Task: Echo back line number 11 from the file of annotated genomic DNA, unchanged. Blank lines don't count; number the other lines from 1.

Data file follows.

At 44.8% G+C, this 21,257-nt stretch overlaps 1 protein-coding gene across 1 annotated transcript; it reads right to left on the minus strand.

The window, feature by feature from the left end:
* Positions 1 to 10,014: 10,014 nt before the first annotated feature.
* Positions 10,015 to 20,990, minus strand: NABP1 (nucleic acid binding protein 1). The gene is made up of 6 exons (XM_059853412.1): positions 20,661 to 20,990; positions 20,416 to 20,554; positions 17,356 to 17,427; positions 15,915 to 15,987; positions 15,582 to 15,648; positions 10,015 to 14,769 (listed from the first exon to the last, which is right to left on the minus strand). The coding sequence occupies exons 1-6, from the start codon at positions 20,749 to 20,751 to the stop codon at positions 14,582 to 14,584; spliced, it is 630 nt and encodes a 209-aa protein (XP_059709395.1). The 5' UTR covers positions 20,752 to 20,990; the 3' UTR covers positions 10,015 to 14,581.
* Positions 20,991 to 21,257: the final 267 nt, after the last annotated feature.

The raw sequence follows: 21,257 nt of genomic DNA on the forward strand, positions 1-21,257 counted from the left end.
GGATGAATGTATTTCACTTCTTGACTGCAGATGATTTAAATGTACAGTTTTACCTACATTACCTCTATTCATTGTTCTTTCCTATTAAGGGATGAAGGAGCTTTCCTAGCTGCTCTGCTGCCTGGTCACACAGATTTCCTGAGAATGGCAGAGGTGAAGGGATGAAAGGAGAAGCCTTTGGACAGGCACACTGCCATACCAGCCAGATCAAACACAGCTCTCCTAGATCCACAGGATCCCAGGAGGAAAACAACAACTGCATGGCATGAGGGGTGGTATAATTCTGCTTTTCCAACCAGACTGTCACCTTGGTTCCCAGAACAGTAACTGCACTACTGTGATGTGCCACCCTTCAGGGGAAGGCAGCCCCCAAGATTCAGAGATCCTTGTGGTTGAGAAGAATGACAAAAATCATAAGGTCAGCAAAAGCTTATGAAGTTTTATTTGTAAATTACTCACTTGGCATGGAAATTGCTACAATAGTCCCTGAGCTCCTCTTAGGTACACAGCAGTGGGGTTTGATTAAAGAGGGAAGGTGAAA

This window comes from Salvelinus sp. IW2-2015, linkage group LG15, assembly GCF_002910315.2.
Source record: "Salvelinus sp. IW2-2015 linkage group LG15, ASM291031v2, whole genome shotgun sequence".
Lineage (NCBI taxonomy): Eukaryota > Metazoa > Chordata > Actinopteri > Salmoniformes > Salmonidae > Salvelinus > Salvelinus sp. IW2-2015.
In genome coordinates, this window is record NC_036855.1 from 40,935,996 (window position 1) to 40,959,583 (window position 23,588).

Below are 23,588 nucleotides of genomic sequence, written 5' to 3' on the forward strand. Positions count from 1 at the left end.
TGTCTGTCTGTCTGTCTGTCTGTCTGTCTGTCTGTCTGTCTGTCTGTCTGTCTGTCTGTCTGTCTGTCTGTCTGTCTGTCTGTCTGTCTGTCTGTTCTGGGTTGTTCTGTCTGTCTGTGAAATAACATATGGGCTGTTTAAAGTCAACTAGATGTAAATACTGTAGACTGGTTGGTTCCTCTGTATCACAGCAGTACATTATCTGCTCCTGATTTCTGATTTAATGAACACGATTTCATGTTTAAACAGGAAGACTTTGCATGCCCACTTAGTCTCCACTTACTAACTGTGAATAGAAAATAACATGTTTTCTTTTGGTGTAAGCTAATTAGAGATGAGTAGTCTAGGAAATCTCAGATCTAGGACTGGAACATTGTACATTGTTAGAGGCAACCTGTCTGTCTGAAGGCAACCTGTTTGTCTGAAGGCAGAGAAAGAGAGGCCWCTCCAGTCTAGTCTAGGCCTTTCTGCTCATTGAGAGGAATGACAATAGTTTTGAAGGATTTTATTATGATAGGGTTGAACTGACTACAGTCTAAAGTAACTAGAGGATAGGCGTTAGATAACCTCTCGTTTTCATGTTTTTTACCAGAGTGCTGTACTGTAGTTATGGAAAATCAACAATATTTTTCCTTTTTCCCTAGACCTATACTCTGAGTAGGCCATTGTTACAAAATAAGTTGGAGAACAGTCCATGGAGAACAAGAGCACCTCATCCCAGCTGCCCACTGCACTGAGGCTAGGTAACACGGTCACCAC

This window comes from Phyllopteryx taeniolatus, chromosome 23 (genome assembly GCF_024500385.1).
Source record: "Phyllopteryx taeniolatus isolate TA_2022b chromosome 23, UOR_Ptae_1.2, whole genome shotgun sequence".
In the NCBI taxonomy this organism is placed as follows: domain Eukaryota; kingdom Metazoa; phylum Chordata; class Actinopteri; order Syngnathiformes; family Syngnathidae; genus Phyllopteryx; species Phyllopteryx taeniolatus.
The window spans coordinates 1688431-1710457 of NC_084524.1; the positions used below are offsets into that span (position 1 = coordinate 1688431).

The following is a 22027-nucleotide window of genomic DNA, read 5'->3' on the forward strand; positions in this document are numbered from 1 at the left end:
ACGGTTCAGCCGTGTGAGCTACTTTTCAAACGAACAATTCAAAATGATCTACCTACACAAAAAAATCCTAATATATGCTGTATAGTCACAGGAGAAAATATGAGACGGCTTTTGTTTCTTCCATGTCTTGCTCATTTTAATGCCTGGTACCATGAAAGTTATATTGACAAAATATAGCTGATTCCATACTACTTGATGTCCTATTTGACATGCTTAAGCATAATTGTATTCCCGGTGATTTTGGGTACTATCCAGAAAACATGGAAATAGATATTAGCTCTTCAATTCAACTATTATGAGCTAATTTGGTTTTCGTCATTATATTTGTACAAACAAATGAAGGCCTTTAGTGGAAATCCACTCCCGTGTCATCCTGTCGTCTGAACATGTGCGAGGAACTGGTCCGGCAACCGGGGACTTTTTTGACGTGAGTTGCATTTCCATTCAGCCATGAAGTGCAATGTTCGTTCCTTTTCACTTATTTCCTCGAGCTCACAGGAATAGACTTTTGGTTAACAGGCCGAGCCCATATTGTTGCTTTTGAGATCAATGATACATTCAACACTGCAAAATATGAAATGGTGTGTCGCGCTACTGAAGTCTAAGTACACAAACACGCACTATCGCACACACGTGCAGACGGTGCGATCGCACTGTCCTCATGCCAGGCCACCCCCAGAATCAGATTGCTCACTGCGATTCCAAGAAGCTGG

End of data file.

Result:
In genome coordinates, this window is record NC_036855.1 from 40,935,996 (window position 1) to 40,959,583 (window position 23,588).